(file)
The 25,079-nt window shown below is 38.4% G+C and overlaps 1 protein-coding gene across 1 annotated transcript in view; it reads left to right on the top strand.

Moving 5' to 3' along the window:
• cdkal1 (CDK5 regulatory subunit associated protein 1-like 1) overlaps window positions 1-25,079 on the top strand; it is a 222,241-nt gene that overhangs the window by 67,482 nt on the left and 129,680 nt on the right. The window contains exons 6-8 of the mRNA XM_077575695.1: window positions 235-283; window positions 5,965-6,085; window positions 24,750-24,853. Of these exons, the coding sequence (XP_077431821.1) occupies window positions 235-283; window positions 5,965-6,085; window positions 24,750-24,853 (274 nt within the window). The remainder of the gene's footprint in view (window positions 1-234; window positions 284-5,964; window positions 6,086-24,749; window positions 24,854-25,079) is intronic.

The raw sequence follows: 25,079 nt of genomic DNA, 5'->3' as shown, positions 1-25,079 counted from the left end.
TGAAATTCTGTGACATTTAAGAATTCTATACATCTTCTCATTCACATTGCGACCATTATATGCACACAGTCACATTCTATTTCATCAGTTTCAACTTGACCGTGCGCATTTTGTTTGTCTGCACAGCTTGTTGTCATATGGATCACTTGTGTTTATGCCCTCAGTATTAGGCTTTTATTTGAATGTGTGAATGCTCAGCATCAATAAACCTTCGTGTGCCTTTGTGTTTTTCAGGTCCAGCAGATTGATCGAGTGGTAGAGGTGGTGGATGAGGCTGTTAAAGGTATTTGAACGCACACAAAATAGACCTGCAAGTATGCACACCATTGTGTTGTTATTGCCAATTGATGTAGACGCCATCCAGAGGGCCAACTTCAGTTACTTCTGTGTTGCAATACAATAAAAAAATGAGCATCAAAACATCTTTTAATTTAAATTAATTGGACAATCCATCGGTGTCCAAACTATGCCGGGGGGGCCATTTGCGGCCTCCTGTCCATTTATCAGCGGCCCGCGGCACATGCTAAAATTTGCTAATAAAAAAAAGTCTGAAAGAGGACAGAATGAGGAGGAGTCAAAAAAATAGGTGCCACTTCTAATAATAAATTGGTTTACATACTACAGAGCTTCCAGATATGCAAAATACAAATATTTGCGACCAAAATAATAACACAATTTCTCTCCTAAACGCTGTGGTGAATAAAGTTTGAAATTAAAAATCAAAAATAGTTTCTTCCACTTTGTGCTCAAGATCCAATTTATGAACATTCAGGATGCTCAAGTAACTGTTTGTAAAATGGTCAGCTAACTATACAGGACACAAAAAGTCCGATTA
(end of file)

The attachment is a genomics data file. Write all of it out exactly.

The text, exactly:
The 25,079-nt window shown below is 38.4% G+C and overlaps 1 protein-coding gene across 1 annotated transcript in view; it reads left to right on the top strand.

Moving 5' to 3' along the window:
• cdkal1 (CDK5 regulatory subunit associated protein 1-like 1) overlaps window positions 1-25,079 on the top strand; it is a 222,241-nt gene that overhangs the window by 67,482 nt on the left and 129,680 nt on the right. The window contains exons 6-8 of the mRNA XM_077575695.1: window positions 235-283; window positions 5,965-6,085; window positions 24,750-24,853. Of these exons, the coding sequence (XP_077431821.1) occupies window positions 235-283; window positions 5,965-6,085; window positions 24,750-24,853 (274 nt within the window). The remainder of the gene's footprint in view (window positions 1-234; window positions 284-5,964; window positions 6,086-24,749; window positions 24,854-25,079) is intronic.

The raw sequence follows: 25,079 nt of genomic DNA, 5'->3' as shown, positions 1-25,079 counted from the left end.
TGAAATTCTGTGACATTTAAGAATTCTATACATCTTCTCATTCACATTGCGACCATTATATGCACACAGTCACATTCTATTTCATCAGTTTCAACTTGACCGTGCGCATTTTGTTTGTCTGCACAGCTTGTTGTCATATGGATCACTTGTGTTTATGCCCTCAGTATTAGGCTTTTATTTGAATGTGTGAATGCTCAGCATCAATAAACCTTCGTGTGCCTTTGTGTTTTTCAGGTCCAGCAGATTGATCGAGTGGTAGAGGTGGTGGATGAGGCTGTTAAAGGTATTTGAACGCACACAAAATAGACCTGCAAGTATGCACACCATTGTGTTGTTATTGCCAATTGATGTAGACGCCATCCAGAGGGCCAACTTCAGTTACTTCTGTGTTGCAATACAATAAAAAAATGAGCATCAAAACATCTTTTAATTTAAATTAATTGGACAATCCATCGGTGTCCAAACTATGCCGGGGGGGCCATTTGCGGCCTCCTGTCCATTTATCAGCGGCCCGCGGCACATGCTAAAATTTGCTAATAAAAAAAAGTCTGAAAGAGGACAGAATGAGGAGGAGTCAAAAAAATAGGTGCCACTTCTAATAATAAATTGGTTTACATACTACAGAGCTTCCAGATATGCAAAATACAAATATTTGCGACCAAAATAATAACACAATTTCTCTCCTAAACGCTGTGGTGAATAAAGTTTGAAATTAAAAATCAAAAATAGTTTCTTCCACTTTGTGCTCAAGATCCAATTTATGAACATTCAGGATGCTCAAGTAACTGTTTGTAAAATGGTCAGCTAACTATACAGGACACAAAAAGTCCGATTA